Commentary on the Bible, by Adam Clarke, , at sacred-texts.com
The psalmist calls on all the creation to praise the Lord. The angels and visible heavens, Psa 148:1-6; the earth and the sea, Psa 148:7; the meteors, Psa 148:8; mountains, hills, and trees, Psa 148:9; beasts, reptiles, and fowls, Psa 148:10; kings, princes, and mighty men, Psa 148:11; men, women, and children, Psa 148:12, Psa 148:13; and especially all the people of Israel, Psa 148:14.
This Psalm has no title: but by the Syriac it is attributed to Happai and Zechariah, and the Septuagint and the Ethiopic follow it. As a hymn of praise, this is the most sublime in the whole book.
Praise ye the Lord from the heavens - The Chaldee translates, "Praise the Lord, ye holy creatures from the heavens. Praise him, ye armies of supreme angels. Praise him, all ye angels who minister before him." מן השמים min hashshamayim signifies whatever belongs to the heavens, all their inhabitants; as מן הארץ min haarets, Psa 148:7, signifies all that belongs to the earth, all its inhabitants and productions.
Praise ye him, sun and moon - The meaning of this address and all others to inanimate nature, is this: Every work of God's hand partakes so much of his perfections, that it requires only to be studied and known, in order to show forth the manifold wisdom power, and goodness of the Creator.
Stars of light - The brightest and most luminous stars: probably the planets may be especially intended.
Heavens of heavens - Heavens exceeding heavens. Systems of systems extending as far beyond the solar system, as it does beyond the lowest deeps. The endless systematic concatenation of worlds.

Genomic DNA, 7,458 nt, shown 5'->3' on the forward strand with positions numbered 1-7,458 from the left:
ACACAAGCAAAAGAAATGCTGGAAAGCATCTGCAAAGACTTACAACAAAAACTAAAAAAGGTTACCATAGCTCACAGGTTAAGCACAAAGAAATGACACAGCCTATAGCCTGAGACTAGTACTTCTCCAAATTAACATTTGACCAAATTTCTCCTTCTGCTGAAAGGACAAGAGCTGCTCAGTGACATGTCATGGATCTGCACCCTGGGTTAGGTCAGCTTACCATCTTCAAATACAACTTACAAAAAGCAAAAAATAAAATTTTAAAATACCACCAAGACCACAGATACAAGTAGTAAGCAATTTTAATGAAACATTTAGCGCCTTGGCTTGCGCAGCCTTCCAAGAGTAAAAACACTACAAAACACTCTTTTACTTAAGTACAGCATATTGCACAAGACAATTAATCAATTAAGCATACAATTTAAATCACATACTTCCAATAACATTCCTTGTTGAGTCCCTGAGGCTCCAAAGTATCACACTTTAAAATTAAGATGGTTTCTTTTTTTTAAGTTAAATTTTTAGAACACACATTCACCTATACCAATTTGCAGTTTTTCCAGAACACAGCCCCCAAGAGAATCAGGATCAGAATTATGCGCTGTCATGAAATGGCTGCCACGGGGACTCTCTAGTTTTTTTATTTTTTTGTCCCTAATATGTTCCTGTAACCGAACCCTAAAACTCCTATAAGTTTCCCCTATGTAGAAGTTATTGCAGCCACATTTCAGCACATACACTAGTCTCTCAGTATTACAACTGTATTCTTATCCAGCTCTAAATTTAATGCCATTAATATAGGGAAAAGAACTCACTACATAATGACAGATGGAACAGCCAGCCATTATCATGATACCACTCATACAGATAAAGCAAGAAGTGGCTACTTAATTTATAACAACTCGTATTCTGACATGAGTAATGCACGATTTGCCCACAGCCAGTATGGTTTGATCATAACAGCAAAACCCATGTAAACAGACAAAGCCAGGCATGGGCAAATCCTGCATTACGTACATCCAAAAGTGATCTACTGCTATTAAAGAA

Ye waters that be above the heavens - This refers to Gen 1:7 (note), where see the notes. Clouds, vapours, air, exhalations, rain, Snow, and meteors of every kind.
He commanded, and they were created - He spake the word expressive of the idea in his infinite mind; and they sprang into being according to that idea.
He hath also stablished them - He has determined their respective revolutions and the times in which they are performed, so exactly to show his all-comprehensive wisdom and skill, that they have never passed the line marked out by his decree, nor intercepted each other in the vortex of space, through revolutions continued for nearly 6000 years.
Praise the Lord from the earth - As in the first address, he calls upon the heavens and all that belong to them; so here, in this second part, he calls upon the earth, and all that belong to it.
Ye dragons - תנינים tanninim, whales, porpoises, sharks, and sea-monsters of all kinds.
And all deeps - Whatsoever is contained in the sea, whirlpools, eddies, ground tides, with the astonishing flux and reflux of the ocean.
Every thing, in its place and nature, shows forth the perfections of its Creator.
Fire, and hail; snow, and vapours - All kinds of meteors, water, and fire, in all their forms and combinations. And air, whether in the gentle breeze, the gale, the whirlwind, the tempest, or the tornado; each accomplishing an especial purpose, and fulfilling a particular will of the Most High.
Mountains, and all hills - Whether primitive, secondary, or alluvial; of ancient or recent formation, with all their contents, quarries, mines, and minerals. But what a profusion of wisdom and skill is lavished on these! To instance only in the different metals, earths, and minerals; especially the precious stones.
Fruitful trees - עץ פרי ets peri, fruit trees of all kinds.
And all cedars - Every kind of forest tree. The formation of the fruits, their infinitely varied hues and savours, proclaim the unsearchable wisdom and goodness of God: not less so, the growth, structure, and various qualities and uses of the forest trees.
Beasts - החיה hachaiyah, wild beasts of every kind.
All cattle - בהמה behemah, all domestic animals; those used for the service of the house, and those for agricultural purposes.
Creeping things - All the class of reptiles, from the boa constrictor, that can combat, kill, and swallow whole the royal tiger, to the cobra de manille, a poisonous reptile as small as a fine needle; with those still smaller animals that are found in water, and require the power of the microscope to bring them to view. In the production, preservation, habits, and properties of all these, there is a profusion of wisdom and economy that would require ages to exhibit.